The book then goes on to further elaborate on each of the areas highlighted above. The key differentiator between this and other leadership books is that this one promotes unleashing leadership from within, rather than describe what a person should strive to be. To me, this is the only way to develop sustainable authentic leaders. Another area of focus is that of experience. Warren stresses the importance of experience as the primary and ultimate development vehicle for leaders. Education is all its forms is important - but does not substitute the need for experience whether successes or failures. The book brings to life all of the aspects discussed through the stories of many successful leaders from a variety of sectors.

A must read in the area of leadership and personal development!
Read more ›
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2 of 2 people found the following review helpful By nvrl8 on January 13, 2012
Format: Paperback Verified Purchase
The first two chapters are a bit slow (for me) but then chapter three grabs you and you can't put it down! I love this book and will keep it forever. Sorry, Amazon, you're not getting this one back!
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6 of 8 people found the following review helpful By TheDescendant on January 9, 2013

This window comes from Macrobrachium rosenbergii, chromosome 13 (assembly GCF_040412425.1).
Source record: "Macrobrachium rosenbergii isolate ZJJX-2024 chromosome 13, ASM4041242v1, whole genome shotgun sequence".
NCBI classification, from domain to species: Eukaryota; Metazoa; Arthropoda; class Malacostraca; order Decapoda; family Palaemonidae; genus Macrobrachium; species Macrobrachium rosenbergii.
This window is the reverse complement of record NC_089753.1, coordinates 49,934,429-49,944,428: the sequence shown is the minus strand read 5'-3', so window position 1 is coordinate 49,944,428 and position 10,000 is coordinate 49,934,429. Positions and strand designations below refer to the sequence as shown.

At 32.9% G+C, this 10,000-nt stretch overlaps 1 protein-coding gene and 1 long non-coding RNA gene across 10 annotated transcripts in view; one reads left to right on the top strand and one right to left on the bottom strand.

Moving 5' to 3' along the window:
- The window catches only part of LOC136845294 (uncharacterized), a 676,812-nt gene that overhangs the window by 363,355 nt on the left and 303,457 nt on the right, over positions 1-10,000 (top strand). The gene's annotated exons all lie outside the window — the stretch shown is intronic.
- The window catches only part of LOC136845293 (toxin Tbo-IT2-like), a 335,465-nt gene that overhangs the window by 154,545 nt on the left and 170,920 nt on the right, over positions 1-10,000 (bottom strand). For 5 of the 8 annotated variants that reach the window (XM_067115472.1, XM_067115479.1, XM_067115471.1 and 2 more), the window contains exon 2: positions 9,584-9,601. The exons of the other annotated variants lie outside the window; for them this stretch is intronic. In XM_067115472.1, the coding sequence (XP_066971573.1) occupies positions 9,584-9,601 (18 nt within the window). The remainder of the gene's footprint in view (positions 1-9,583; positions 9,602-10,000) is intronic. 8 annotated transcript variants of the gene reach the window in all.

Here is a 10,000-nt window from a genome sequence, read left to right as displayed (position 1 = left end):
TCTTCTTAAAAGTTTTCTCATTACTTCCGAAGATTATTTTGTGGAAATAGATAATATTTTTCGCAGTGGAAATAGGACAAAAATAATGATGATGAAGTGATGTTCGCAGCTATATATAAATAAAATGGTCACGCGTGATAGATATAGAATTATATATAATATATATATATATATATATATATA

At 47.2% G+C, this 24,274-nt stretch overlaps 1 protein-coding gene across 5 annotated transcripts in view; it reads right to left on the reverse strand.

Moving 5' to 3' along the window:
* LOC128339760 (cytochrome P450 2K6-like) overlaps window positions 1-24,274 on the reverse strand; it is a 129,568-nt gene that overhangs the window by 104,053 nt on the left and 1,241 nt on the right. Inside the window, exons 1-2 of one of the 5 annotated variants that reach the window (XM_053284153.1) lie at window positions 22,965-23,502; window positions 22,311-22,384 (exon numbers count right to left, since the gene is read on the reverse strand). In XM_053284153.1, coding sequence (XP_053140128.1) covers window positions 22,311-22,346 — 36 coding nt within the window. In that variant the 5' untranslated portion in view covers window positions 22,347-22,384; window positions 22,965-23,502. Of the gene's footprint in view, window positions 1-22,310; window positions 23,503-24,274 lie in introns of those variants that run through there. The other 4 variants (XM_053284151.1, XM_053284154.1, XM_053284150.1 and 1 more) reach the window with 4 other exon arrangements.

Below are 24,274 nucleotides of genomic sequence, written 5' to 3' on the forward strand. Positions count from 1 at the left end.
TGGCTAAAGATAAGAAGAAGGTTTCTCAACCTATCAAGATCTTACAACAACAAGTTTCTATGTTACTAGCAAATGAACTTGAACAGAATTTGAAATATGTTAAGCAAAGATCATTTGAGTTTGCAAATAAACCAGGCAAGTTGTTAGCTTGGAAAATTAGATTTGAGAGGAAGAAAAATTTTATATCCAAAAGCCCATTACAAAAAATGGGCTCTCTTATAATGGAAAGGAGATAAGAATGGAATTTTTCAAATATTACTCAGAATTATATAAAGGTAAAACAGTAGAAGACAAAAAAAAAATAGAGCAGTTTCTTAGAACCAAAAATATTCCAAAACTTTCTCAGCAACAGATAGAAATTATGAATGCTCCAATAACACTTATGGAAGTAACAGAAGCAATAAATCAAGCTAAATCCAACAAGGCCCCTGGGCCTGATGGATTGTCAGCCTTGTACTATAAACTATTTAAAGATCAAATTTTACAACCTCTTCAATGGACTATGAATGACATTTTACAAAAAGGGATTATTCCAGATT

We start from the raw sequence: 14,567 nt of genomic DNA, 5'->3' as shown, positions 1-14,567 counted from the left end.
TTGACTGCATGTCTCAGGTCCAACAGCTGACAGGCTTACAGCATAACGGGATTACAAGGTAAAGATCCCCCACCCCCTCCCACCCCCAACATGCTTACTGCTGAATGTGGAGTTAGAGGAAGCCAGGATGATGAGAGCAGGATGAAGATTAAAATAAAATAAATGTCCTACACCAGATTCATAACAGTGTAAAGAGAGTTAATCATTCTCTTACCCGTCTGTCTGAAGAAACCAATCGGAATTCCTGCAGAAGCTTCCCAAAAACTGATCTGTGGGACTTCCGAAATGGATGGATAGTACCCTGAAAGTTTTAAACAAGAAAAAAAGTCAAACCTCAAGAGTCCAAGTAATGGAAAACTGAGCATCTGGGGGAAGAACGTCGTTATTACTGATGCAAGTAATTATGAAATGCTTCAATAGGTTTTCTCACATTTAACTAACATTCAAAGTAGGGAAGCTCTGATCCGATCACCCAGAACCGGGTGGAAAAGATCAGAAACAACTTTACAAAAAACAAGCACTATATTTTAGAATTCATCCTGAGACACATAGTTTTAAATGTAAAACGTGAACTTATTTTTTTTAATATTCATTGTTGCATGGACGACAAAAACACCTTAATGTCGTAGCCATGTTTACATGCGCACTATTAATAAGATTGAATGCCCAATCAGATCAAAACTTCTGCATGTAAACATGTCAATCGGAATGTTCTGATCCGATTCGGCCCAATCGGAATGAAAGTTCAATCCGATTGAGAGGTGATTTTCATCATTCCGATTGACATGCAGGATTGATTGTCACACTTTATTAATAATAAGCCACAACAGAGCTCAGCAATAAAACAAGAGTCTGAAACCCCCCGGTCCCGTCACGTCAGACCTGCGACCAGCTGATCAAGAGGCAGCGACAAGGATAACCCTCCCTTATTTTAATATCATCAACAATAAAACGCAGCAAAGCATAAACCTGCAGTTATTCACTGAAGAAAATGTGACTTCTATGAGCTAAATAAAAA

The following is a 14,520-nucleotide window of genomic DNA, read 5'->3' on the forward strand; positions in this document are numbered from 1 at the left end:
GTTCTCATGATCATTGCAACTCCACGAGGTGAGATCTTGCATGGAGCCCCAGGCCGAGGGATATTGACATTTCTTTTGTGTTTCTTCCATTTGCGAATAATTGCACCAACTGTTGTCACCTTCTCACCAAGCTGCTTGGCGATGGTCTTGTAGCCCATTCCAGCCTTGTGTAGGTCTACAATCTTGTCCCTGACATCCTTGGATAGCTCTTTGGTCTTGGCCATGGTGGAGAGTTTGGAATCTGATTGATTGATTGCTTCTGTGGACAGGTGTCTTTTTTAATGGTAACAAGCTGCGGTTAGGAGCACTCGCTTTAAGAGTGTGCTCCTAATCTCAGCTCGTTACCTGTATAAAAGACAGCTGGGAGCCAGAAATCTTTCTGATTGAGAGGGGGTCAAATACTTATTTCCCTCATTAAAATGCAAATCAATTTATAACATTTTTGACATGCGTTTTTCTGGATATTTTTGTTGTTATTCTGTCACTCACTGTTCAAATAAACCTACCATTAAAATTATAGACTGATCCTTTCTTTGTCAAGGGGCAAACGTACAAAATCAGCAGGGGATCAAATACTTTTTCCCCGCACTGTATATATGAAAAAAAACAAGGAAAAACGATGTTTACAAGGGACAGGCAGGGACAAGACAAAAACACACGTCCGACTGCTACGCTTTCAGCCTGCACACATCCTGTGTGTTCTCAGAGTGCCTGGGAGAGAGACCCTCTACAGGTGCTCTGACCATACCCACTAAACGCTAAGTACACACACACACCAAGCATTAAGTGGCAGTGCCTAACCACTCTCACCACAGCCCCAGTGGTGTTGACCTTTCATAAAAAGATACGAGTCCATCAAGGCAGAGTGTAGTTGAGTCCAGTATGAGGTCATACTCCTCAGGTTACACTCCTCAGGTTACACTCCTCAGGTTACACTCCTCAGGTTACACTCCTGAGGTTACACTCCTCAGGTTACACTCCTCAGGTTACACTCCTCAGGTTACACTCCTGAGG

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Bennis' book contains some very thought-provoking and certainly actionable suggestions for leadership improvement. However, I found myself constantly disgusted at the overt biased and smug political commentary woven throughout the book. I paid the purchase price to be educated, not editorialized. Caveat Emptor.
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1 of 1 people found the following review helpful By Tyger Wen on May 14, 2013
Format: Paperback Verified Purchase
Rather than teach you how to become a leader, this book teaches you how to deploy yourself and express yourself. Real leaders do not set out to be leaders, but they set out to express themselves fully. The repetitive themes in this books are mainly learning from failures (which sounds cliche, but Bennis used valid real life examples to examine and stress the point, making the idea engrave in your mind), listening to your inner voice, expressing yourself fully.